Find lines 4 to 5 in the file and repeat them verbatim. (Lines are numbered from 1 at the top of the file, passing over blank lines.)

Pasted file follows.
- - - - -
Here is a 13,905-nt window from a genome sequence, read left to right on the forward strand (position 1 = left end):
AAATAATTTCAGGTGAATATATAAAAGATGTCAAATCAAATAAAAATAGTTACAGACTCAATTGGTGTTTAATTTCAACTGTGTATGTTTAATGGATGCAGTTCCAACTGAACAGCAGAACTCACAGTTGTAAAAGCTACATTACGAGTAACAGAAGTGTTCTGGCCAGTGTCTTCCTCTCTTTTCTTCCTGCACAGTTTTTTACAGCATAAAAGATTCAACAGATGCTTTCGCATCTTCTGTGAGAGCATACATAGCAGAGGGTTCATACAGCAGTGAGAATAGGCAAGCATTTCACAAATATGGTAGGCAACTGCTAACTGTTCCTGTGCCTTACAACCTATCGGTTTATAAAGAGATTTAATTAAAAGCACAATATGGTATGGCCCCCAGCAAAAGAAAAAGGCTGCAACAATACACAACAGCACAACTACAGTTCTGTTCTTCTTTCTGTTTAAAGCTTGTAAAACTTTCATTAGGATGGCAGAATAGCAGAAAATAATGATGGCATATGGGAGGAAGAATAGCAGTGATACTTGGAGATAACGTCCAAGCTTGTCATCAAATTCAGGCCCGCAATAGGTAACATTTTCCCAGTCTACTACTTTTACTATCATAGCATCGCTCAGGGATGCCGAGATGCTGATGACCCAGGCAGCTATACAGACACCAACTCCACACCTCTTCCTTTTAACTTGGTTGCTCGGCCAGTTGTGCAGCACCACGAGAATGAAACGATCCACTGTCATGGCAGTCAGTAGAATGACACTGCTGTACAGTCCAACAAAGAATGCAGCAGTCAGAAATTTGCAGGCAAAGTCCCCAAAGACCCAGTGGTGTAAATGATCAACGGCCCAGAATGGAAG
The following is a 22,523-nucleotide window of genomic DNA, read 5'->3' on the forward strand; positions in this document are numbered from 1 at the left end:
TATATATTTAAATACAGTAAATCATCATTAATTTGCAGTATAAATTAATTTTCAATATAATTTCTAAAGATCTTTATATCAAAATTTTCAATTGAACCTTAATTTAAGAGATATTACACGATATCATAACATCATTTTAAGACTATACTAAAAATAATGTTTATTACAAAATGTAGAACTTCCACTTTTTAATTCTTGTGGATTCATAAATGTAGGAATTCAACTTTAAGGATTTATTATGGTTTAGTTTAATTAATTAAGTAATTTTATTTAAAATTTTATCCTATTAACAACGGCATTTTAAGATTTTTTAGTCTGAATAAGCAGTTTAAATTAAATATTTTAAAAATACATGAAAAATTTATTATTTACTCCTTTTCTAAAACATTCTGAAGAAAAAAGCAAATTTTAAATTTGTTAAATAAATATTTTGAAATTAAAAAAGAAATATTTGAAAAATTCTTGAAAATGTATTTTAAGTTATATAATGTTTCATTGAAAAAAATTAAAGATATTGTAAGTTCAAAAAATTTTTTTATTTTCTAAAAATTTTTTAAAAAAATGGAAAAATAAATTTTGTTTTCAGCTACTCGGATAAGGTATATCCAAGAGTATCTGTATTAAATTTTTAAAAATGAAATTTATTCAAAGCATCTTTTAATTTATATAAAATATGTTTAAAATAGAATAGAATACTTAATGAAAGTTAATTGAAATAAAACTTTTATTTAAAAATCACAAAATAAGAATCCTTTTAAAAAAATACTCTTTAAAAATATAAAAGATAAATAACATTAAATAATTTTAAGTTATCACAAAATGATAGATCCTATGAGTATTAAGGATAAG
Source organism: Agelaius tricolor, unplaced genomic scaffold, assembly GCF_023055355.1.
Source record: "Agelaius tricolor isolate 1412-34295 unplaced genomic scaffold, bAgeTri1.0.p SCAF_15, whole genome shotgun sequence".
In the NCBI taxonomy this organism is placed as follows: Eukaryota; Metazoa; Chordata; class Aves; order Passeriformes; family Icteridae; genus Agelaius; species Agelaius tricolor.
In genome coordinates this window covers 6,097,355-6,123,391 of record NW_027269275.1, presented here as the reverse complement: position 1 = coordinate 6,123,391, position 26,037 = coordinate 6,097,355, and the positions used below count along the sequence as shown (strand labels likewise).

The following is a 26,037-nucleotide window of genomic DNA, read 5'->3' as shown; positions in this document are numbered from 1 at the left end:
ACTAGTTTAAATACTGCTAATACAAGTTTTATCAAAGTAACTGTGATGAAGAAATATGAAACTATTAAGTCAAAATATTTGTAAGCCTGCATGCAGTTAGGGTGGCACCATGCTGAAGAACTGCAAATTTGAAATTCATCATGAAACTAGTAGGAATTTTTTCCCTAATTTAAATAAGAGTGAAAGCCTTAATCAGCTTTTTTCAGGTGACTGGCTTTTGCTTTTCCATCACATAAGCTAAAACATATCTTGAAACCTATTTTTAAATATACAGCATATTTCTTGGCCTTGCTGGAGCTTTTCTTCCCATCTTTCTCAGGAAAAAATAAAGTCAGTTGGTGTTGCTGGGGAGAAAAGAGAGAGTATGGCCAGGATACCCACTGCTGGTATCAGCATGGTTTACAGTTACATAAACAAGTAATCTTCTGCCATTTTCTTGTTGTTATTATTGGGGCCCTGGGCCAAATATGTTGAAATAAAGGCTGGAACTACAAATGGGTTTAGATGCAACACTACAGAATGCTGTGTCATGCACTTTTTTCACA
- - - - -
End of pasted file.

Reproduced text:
TATATATTTAAATACAGTAAATCATCATTAATTTGCAGTATAAATTAATTTTCAATATAATTTCTAAAGATCTTTATATCAAAATTTTCAATTGAACCTTAATTTAAGAGATATTACACGATATCATAACATCATTTTAAGACTATACTAAAAATAATGTTTATTACAAAATGTAGAACTTCCACTTTTTAATTCTTGTGGATTCATAAATGTAGGAATTCAACTTTAAGGATTTATTATGGTTTAGTTTAATTAATTAAGTAATTTTATTTAAAATTTTATCCTATTAACAACGGCATTTTAAGATTTTTTAGTCTGAATAAGCAGTTTAAATTAAATATTTTAAAAATACATGAAAAATTTATTATTTACTCCTTTTCTAAAACATTCTGAAGAAAAAAGCAAATTTTAAATTTGTTAAATAAATATTTTGAAATTAAAAAAGAAATATTTGAAAAATTCTTGAAAATGTATTTTAAGTTATATAATGTTTCATTGAAAAAAATTAAAGATATTGTAAGTTCAAAAAATTTTTTTATTTTCTAAAAATTTTTTAAAAAAATGGAAAAATAAATTTTGTTTTCAGCTACTCGGATAAGGTATATCCAAGAGTATCTGTATTAAATTTTTAAAAATGAAATTTATTCAAAGCATCTTTTAATTTATATAAAATATGTTTAAAATAGAATAGAATACTTAATGAAAGTTAATTGAAATAAAACTTTTATTTAAAAATCACAAAATAAGAATCCTTTTAAAAAAATACTCTTTAAAAATATAAAAGATAAATAACATTAAATAATTTTAAGTTATCACAAAATGATAGATCCTATGAGTATTAAGGATAAG
Source organism: Agelaius tricolor, unplaced genomic scaffold, assembly GCF_023055355.1.